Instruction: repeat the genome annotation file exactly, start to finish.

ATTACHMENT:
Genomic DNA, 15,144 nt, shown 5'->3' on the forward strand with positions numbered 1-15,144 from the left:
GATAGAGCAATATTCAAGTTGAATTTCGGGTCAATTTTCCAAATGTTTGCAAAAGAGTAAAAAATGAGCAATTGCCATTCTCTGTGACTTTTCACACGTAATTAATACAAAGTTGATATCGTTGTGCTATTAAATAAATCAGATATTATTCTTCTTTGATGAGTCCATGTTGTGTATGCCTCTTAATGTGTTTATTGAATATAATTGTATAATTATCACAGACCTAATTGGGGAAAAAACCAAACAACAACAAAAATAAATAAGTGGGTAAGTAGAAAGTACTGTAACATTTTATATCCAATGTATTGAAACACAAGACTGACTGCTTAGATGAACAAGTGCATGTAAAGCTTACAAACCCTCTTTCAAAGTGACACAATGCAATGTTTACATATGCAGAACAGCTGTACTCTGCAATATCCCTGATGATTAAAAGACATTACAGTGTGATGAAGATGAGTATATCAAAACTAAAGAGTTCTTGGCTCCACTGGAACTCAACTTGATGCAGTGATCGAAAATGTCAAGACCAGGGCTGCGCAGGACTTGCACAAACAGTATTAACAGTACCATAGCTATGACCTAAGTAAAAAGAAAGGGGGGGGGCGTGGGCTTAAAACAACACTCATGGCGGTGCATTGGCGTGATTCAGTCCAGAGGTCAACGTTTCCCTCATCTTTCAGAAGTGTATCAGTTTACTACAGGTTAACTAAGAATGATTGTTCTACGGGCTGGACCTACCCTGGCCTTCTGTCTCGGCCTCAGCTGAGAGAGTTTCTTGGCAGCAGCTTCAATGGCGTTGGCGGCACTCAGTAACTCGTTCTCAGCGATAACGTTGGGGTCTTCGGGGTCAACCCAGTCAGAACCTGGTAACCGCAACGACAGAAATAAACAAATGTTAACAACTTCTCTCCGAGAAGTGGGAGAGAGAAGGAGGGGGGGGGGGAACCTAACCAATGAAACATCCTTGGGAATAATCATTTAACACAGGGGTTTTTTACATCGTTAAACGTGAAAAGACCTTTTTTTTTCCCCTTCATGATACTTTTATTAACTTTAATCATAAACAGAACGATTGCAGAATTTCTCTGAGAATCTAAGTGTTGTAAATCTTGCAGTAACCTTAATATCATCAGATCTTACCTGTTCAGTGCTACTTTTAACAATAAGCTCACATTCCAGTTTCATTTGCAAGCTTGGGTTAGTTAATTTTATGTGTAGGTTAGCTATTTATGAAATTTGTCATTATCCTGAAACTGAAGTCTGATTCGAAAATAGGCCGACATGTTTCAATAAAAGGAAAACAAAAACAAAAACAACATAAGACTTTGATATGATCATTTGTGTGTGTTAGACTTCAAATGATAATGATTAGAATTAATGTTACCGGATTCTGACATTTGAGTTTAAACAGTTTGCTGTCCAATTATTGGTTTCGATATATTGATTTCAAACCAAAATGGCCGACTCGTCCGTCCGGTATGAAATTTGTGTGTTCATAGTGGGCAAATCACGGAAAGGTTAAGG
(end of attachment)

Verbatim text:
Genomic DNA, 15,144 nt, shown 5'->3' on the forward strand with positions numbered 1-15,144 from the left:
GATAGAGCAATATTCAAGTTGAATTTCGGGTCAATTTTCCAAATGTTTGCAAAAGAGTAAAAAATGAGCAATTGCCATTCTCTGTGACTTTTCACACGTAATTAATACAAAGTTGATATCGTTGTGCTATTAAATAAATCAGATATTATTCTTCTTTGATGAGTCCATGTTGTGTATGCCTCTTAATGTGTTTATTGAATATAATTGTATAATTATCACAGACCTAATTGGGGAAAAAACCAAACAACAACAAAAATAAATAAGTGGGTAAGTAGAAAGTACTGTAACATTTTATATCCAATGTATTGAAACACAAGACTGACTGCTTAGATGAACAAGTGCATGTAAAGCTTACAAACCCTCTTTCAAAGTGACACAATGCAATGTTTACATATGCAGAACAGCTGTACTCTGCAATATCCCTGATGATTAAAAGACATTACAGTGTGATGAAGATGAGTATATCAAAACTAAAGAGTTCTTGGCTCCACTGGAACTCAACTTGATGCAGTGATCGAAAATGTCAAGACCAGGGCTGCGCAGGACTTGCACAAACAGTATTAACAGTACCATAGCTATGACCTAAGTAAAAAGAAAGGGGGGGGGCGTGGGCTTAAAACAACACTCATGGCGGTGCATTGGCGTGATTCAGTCCAGAGGTCAACGTTTCCCTCATCTTTCAGAAGTGTATCAGTTTACTACAGGTTAACTAAGAATGATTGTTCTACGGGCTGGACCTACCCTGGCCTTCTGTCTCGGCCTCAGCTGAGAGAGTTTCTTGGCAGCAGCTTCAATGGCGTTGGCGGCACTCAGTAACTCGTTCTCAGCGATAACGTTGGGGTCTTCGGGGTCAACCCAGTCAGAACCTGGTAACCGCAACGACAGAAATAAACAAATGTTAACAACTTCTCTCCGAGAAGTGGGAGAGAGAAGGAGGGGGGGGGGGAACCTAACCAATGAAACATCCTTGGGAATAATCATTTAACACAGGGGTTTTTTACATCGTTAAACGTGAAAAGACCTTTTTTTTTCCCCTTCATGATACTTTTATTAACTTTAATCATAAACAGAACGATTGCAGAATTTCTCTGAGAATCTAAGTGTTGTAAATCTTGCAGTAACCTTAATATCATCAGATCTTACCTGTTCAGTGCTACTTTTAACAATAAGCTCACATTCCAGTTTCATTTGCAAGCTTGGGTTAGTTAATTTTATGTGTAGGTTAGCTATTTATGAAATTTGTCATTATCCTGAAACTGAAGTCTGATTCGAAAATAGGCCGACATGTTTCAATAAAAGGAAAACAAAAACAAAAACAACATAAGACTTTGATATGATCATTTGTGTGTGTTAGACTTCAAATGATAATGATTAGAATTAATGTTACCGGATTCTGACATTTGAGTTTAAACAGTTTGCTGTCCAATTATTGGTTTCGATATATTGATTTCAAACCAAAATGGCCGACTCGTCCGTCCGGTATGAAATTTGTGTGTTCATAGTGGGCAAATCACGGAAAGGTTAAGG